Mediterranean Sky Filled With Ash As Mt. Etna Erupts

Mount Etna eruption Dec. 3 2015

In the early hours of Wednesday morning, Mt. Etna—Italy’s and Europe’s tallest active volcano—spewed lava and ash into the atmosphere in a brief but spectacular eruption. The volcano is one of the most active in the world, so this eruption isn’t surprising, but it sure was beautiful. The eruption lasted less than an hour with no reports of injuries.

Sicilian photographer Marco Restivo was able to capture the stunning event and the “dirty thunderstorm” that accompanied it. Eruptions like this often feature lightning, and meteorologists theorize that the ash particles rub together (much like a balloon rubbed on your head) to create the electrical charges over the volcano.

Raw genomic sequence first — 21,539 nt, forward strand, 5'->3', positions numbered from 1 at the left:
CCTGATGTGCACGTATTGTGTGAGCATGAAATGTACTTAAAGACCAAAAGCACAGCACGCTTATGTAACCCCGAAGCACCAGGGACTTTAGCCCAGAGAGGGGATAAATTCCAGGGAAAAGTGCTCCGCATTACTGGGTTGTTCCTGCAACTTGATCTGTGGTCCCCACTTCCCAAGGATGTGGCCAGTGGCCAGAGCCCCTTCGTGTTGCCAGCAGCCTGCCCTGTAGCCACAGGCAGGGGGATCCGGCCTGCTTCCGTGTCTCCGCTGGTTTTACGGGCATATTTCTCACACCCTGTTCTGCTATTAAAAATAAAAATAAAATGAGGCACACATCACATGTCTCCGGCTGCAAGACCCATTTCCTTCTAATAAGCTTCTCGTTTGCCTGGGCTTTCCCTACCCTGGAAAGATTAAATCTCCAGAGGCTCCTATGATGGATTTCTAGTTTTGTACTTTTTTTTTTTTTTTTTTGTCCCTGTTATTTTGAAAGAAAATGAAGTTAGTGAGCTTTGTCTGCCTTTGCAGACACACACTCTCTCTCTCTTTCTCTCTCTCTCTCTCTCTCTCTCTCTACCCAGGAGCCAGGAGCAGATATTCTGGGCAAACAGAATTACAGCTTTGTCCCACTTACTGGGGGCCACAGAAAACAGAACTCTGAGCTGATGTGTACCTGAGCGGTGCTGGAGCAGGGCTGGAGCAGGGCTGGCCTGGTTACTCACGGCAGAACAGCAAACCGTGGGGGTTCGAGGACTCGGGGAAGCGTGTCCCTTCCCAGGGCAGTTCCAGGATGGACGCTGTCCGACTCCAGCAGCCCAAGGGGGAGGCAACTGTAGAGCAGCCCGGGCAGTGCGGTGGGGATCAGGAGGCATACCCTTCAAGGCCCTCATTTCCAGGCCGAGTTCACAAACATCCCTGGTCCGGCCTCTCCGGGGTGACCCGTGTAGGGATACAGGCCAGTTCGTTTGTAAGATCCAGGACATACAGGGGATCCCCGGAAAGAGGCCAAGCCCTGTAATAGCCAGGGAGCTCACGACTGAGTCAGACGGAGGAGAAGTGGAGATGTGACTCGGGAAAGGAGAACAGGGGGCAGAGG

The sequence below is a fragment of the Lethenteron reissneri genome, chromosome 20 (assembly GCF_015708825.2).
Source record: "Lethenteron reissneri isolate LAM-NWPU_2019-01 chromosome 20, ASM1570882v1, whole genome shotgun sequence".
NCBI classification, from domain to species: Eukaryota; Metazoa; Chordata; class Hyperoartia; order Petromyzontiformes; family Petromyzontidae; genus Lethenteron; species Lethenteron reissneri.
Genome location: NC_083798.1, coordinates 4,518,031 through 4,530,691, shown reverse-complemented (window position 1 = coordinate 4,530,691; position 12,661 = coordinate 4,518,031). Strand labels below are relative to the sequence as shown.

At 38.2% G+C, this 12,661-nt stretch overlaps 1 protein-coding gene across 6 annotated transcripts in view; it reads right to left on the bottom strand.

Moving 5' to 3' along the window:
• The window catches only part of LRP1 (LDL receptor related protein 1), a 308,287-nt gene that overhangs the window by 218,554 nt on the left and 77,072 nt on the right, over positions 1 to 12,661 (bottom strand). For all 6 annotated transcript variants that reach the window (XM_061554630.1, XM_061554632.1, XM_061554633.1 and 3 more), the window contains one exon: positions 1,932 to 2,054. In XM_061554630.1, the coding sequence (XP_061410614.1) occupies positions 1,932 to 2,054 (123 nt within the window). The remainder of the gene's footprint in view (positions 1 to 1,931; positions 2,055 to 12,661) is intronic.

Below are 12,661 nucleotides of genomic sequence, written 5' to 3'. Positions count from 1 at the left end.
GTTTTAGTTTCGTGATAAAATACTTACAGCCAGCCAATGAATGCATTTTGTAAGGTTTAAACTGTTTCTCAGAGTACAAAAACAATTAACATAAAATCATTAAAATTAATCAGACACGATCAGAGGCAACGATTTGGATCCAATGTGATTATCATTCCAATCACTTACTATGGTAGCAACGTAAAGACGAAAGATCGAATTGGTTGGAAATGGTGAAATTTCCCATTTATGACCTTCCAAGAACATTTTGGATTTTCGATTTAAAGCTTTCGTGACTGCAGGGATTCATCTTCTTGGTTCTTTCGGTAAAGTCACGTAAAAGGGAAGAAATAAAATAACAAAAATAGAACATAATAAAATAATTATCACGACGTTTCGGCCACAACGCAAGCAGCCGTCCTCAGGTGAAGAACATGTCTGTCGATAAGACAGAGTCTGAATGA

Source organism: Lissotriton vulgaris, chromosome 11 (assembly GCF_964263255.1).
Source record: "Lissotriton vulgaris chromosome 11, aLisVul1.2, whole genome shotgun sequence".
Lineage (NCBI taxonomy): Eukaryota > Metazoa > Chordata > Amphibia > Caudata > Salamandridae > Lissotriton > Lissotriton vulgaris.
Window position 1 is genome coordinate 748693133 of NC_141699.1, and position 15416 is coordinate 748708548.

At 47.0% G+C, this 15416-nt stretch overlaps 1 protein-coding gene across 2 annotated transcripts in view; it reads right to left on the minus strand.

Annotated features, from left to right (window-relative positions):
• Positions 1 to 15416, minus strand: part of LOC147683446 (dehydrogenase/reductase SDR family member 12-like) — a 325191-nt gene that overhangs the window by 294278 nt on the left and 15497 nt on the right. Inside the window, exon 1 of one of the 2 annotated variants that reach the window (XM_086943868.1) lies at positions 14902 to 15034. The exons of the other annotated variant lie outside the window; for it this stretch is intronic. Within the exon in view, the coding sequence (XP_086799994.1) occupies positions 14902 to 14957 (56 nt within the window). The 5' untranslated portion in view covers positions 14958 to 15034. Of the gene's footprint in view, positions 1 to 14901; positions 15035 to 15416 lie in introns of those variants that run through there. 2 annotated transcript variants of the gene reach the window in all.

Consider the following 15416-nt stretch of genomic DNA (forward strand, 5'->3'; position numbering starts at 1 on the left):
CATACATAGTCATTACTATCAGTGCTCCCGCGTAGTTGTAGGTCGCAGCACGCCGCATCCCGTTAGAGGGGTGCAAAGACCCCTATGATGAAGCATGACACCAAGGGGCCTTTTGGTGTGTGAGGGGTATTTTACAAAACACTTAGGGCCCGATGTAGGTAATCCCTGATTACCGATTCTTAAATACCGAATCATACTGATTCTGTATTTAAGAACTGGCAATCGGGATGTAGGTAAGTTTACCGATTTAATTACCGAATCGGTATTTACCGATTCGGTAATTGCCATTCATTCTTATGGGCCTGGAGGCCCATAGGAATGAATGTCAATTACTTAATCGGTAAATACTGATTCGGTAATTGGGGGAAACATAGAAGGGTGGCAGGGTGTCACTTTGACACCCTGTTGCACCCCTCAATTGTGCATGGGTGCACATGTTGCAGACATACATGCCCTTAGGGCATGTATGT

Earlier this year, the same thing happened during the stunning eruption of the Calbuco volcano in southern Chile.

Smoke, ash, and sulphur dioxide from this morning’s Mt. Etna eruption were visible from space, and reached an altitude of more than 10,000 feet above the summit.

Owing to its location in the heart of the Mediterranean Sea, Mt. Etna has the longest written record of eruptions of any volcano on Earth. Roman records from 122 B.C. show a large eruption blocked the sun for several days, causing widespread damage. Roman taxes were cancelled for 10 years to help locals rebuild.

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